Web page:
1977 Ford F250 Wheel Brake Cylinder
My 1977 Ford F250 wheel brake cylinder on the right rear finally gave up. I thought the brakes felt a little spongy over the past few months, but I drive this truck very little, and just decided to pass the issue off. Well, after starting the beast one morning and pushing on the brakes only to find them less than responsive, I decided I needed to do something. My first option was to check the brake master cylinder for fluid. I found it in needing some, but it was not empty, and that was a good thing.
Hoping the fluid and a few good pumps on the brake pedal would do the trick, and give me the brakes that I was used to, failed miserably. The brakes just would not stay pumped up. That was when I decided to look for the problem. Sure enough I found a leaking right rear wheel brake cylinder leaking more than I had ever seen one leak before. It would just run out and down the tire with each pump on the pedal. It was a catastrophic failure, and I am glad it did not happen when I was driving.
I proceeded to remove the rear tire, brake drum, and replace the wheel brake cylinder. After removing the tire, I then removed the axle shaft lock bolts (40-50 ft. lbs. of torque), and removed the axle. Then I bent the locking tabs back on the lock washer that is behind the outer lock nut (90-110 ft. lbs.) and removed the outer lock nut. I used a chisel and carefully tapped counter clockwise to remove this nut. After removing this nut and the lock washer, I carefully chisel tapped loose the second inner locknut (50-80 ft. lbs. while rotating the drum, then back off 3/8 of a turn for reassembly).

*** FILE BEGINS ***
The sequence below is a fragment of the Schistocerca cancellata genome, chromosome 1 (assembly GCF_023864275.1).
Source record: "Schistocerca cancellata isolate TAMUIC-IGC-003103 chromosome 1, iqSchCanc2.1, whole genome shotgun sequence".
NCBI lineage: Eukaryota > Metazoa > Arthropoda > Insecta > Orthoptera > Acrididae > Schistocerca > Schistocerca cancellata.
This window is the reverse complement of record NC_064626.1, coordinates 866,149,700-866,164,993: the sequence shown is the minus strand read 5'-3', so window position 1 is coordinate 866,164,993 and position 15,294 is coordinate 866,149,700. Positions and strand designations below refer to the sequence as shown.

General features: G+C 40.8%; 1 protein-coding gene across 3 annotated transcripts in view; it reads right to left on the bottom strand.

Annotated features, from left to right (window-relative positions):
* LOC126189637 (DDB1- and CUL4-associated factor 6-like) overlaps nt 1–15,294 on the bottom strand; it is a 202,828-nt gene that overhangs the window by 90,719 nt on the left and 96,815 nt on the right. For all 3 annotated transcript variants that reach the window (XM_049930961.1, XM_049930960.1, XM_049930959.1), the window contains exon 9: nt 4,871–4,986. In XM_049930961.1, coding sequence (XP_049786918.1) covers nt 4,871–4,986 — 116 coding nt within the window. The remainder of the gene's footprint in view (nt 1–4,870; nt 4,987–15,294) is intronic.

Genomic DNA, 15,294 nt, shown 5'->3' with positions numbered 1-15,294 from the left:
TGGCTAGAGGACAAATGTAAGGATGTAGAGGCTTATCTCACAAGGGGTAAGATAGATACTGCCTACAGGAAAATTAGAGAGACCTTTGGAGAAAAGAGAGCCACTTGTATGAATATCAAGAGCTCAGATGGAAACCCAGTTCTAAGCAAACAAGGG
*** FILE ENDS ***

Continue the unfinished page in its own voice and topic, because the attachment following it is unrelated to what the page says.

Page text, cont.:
After I loosened the brakes through the adjusting hole on the back side of the axle housing, the brake drum was now able to be removed. After removing the drum I was able to remove one brake shoe to better access the leaking wheel brake cylinder. I loosened the hydraulic brake line at the back of the cylinder and removed the two bolts that held the cylinder to the back of the drum assembly. It came off very easily in my hands. Then I reinstalled the new wheel brake cylinder, brake pad and hub in the reverse order from which they were removed. I made sure to grease the both bearings (good to do until the differential oil can get to them) and the inner bearing rubber seal.
I reinstalled the inner locknut, washer, and outer locknut, making sure to get them to torque, and bent the washer locking tabs over the outer locknut. I purchased a socket for this job which made it possible to get the nuts to proper torque. There is a link to purchase the socket after this article. Finally, I put the tire back on, adjusted the brake shoes and bled the brakes. I then topped of the differential fluid rather than changing it, as the old fluid still looked good. A video of my repair is presented below.